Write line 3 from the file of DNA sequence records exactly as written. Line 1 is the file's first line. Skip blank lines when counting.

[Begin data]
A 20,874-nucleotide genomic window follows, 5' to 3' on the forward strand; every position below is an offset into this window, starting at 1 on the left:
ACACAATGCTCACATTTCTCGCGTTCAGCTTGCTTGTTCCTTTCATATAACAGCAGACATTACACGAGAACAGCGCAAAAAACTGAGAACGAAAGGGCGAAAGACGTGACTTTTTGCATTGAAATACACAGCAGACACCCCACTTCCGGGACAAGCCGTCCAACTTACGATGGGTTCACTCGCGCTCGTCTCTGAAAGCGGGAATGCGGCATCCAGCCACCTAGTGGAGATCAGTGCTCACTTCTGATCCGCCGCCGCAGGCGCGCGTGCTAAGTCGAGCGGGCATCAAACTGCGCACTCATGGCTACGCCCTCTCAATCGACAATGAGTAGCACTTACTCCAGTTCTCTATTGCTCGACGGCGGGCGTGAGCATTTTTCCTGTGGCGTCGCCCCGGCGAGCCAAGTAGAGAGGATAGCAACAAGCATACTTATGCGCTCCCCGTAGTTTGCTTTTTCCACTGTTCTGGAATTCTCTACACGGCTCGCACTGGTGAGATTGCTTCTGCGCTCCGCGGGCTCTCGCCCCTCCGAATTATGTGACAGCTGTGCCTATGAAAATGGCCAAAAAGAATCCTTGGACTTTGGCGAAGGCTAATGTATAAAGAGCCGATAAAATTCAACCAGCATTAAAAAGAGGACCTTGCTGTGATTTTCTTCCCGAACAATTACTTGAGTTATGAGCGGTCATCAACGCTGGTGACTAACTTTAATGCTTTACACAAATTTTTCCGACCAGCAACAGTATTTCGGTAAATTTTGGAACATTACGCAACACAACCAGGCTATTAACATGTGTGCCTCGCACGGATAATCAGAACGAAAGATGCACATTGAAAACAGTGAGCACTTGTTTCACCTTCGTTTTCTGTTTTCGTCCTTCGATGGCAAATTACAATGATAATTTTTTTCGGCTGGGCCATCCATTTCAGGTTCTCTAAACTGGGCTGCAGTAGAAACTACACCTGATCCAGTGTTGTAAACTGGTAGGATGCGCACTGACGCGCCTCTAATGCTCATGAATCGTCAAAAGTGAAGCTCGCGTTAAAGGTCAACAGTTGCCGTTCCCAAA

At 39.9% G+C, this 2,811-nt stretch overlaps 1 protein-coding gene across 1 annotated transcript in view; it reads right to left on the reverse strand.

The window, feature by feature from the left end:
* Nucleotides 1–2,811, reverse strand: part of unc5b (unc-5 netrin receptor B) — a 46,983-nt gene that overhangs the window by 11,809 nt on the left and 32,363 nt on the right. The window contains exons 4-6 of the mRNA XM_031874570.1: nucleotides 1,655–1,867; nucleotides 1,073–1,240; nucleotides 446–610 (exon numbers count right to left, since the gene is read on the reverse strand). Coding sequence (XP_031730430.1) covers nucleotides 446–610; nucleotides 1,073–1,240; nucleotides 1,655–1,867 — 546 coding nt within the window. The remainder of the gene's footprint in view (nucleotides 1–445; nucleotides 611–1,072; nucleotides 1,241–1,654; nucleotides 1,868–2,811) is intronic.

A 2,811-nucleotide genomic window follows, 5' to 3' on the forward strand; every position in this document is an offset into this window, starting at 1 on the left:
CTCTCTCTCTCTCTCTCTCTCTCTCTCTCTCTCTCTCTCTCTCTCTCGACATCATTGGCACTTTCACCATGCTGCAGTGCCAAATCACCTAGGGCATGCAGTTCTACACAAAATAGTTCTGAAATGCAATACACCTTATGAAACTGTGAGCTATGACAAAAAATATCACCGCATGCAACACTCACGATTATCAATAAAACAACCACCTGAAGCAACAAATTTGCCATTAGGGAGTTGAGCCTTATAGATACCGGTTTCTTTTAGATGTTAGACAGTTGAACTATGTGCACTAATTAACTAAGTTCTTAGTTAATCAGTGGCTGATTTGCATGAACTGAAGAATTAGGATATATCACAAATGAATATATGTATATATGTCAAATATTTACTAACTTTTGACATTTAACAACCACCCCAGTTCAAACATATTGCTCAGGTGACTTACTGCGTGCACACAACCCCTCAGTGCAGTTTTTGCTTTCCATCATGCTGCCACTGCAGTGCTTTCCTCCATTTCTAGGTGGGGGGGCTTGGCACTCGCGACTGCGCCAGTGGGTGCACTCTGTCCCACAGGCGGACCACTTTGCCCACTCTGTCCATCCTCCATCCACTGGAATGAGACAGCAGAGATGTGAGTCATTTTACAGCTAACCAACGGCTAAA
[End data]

At 39.9% G+C, this 2,811-nt stretch overlaps 1 protein-coding gene across 1 annotated transcript in view; it reads right to left on the reverse strand.